In order for their issued SSL certificates to remain trusted by web browsers, certificate authorities are expected to comply with various requirements. All major browsers require certificate authorities to comply with the CA/B Forum’s Baseline Requirements when issuing certificates. The CA/B Forum also maintains a separate set of requirements specific to extended validation (EV) certificates.
In March 2015, Google pushed updates to its Chrome desktop browser such that certificate transparency (CT) is required for EV certificates – any certificates that do not meet Google’s CT requirements are no longer treated as EV by version 42 or later. Chrome also displays security warnings for certificates with certain violations of the Baseline Requirements, for example a certificate with too long a validity period.
Whilst publicly-trusted certificate authorities undergo annual audits, many issued certificates nevertheless fail to comply with the Baseline Requirements and the EV requirements set by the CA/B Forum. Additionally, Netcraft’s June 2015 SSL Survey data revealed that a significant proportion of EV certificates do not meet Google’s CT requirements and therefore failed to receive EV treatment in the latest version of Chrome.
Certificate Compliance Checking
Netcraft can promptly identify, and bring to your attention, certificates issued by your certificate authority that fail to comply with the Baseline Requirements, the CA/B Forum’s EV requirements, or Google’s CT requirements for EV certificates. This data is delivered as a monthly spreadsheet, and covers all certificate authorities. Netcraft also provides an API that can be used to check certificates for violations immediately pre- and post-issuance before they are passed onto your customer. The API can also be presented to mimic a CT log, allowing for easy integration by certificate authorities who are already submitting precertificates to logs and embedding SCTs in certificates. Netcraft’s certificate violations API can be used to eliminate all certificate compliance issues before your issued certificates are deployed on any public servers.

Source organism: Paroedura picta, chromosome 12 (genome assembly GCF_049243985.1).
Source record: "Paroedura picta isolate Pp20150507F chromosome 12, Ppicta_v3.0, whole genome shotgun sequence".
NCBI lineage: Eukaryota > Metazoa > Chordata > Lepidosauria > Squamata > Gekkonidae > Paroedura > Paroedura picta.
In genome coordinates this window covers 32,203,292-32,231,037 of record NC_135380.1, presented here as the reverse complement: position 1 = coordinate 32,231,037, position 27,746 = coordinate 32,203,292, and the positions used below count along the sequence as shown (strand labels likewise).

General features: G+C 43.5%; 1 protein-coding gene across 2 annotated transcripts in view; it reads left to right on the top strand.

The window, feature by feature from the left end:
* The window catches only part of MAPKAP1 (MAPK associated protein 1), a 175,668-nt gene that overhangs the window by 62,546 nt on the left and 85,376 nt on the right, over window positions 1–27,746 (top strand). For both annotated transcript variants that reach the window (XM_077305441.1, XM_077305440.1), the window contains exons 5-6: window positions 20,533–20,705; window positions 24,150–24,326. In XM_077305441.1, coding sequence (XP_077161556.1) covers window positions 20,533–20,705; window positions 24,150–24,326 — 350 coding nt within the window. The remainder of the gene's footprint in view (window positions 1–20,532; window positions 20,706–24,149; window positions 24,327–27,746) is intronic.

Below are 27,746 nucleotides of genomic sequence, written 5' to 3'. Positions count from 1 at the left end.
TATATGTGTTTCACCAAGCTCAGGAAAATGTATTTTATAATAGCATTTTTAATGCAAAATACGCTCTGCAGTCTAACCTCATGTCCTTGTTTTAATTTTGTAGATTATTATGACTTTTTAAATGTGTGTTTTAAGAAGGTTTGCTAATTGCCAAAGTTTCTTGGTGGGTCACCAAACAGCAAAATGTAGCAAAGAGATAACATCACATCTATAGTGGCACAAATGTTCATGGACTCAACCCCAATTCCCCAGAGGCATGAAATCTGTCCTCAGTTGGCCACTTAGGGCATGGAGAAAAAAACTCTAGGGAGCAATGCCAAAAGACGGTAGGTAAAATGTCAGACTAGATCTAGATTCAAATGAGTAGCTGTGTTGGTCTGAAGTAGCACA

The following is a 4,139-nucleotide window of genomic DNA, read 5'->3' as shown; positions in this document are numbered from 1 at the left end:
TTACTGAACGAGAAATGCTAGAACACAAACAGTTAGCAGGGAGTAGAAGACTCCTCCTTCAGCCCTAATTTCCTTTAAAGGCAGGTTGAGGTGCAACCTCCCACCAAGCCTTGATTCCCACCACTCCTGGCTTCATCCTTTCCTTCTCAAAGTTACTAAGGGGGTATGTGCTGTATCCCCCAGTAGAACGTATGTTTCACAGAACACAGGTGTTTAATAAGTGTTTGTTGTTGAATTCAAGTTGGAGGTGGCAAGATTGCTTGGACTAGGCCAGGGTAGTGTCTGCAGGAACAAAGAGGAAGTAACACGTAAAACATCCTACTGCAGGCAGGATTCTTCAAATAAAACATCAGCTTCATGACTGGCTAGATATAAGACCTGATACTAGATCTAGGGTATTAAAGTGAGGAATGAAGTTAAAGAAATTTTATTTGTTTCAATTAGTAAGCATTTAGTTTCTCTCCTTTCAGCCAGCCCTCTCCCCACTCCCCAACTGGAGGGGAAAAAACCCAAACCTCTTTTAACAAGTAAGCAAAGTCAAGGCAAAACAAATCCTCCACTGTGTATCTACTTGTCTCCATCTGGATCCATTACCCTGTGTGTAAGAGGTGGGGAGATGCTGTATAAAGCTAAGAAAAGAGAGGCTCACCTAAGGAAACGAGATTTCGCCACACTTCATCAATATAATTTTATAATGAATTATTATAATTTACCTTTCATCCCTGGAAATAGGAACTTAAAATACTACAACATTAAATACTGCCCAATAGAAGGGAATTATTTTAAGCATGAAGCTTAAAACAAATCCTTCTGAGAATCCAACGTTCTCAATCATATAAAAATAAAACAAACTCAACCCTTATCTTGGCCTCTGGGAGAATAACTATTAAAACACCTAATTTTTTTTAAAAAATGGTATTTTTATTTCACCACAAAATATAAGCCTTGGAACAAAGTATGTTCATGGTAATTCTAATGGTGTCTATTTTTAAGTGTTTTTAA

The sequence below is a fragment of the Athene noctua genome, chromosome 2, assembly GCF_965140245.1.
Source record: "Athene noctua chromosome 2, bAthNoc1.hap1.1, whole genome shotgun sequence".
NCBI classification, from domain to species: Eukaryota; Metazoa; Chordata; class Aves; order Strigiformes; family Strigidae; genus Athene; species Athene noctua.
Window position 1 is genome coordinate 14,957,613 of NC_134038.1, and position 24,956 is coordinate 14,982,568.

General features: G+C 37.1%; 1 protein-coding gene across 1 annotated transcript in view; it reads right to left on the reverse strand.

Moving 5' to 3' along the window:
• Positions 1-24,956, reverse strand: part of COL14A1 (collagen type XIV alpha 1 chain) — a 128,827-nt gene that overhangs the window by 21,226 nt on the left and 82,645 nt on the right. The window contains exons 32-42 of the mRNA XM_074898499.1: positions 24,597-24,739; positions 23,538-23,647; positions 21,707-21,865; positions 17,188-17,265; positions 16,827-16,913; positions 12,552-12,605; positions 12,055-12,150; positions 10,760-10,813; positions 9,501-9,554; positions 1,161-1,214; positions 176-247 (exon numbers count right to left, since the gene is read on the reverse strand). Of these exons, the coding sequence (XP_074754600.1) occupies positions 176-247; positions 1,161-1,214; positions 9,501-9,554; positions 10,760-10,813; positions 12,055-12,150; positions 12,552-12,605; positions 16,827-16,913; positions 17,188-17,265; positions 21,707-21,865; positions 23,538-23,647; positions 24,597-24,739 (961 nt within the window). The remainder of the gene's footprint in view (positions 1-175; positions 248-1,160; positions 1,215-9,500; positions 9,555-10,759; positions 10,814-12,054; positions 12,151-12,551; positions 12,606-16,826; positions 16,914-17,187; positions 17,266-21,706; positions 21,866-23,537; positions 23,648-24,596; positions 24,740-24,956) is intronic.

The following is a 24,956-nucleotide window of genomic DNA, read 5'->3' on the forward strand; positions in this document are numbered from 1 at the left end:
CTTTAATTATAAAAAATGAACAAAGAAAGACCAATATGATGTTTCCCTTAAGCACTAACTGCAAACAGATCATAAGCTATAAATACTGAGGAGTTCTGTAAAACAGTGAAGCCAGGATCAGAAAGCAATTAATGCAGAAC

Full compliance with the CA/B Forum’s requirements will ensure that your certificates remain trusted by all major browsers and display without security warnings. By meeting Google’s CT requirements, your issued EV certificates should always receive the EV indicator in Chrome.
Netcraft’s violations service also provides warnings where certificates ignore recommendations set by the CA/B Forum. Netcraft also provides recommendations of its own, for example using aggregate data to alert when two or more distinct certificates using the same public key are detected (even if the each certificate was issued by a different certificate authority).
Certificate Transparency and Chrome
As of March 2015, Google’s Chrome desktop browser has a Certificate Transparency (CT) requirement for all EV certificates, regardless of when a certificate was issued. Google also plans to require CT for domain- and organisation-validated certificates in the future. Despite these new requirements, many certificate authorities continue to issue EV certificates that fail to receive the EV indicator in Chrome. This is often due to a lack of embedded SCTs meeting the independence requirement, but Netcraft has also identified some certificate authorities who have embedded SCTs with invalid signatures. During Netcraft’s June 2015 SSL survey, a significant proportion of all valid EV certificates were found to violate Chrome’s CT for EV requirements.
In order to guarantee EV treatment, certificate authorities should reissue all affected certificates with new certificates that meet the CT requirements.
Certificate Transparency allows interested parties to monitor and audit the issuance of SSL certificates in real time. It allows for early detection of mis-issued or maliciously-issued certificates, and can also assist in the identification of rogue certificate authorities.
In order for a certificate issued after 1st January 2015 to be treated as EV by Chrome, several signed certificate timestamps (SCTs) are required. SCTs are obtained from CT log servers, and serve as a promise that the certificate will be included in the log. These logs are at the centre of CT—they are publicly-auditable and append-only, ensuring the ability to detect foul play. SCTs can be delivered to a browser in a number of ways: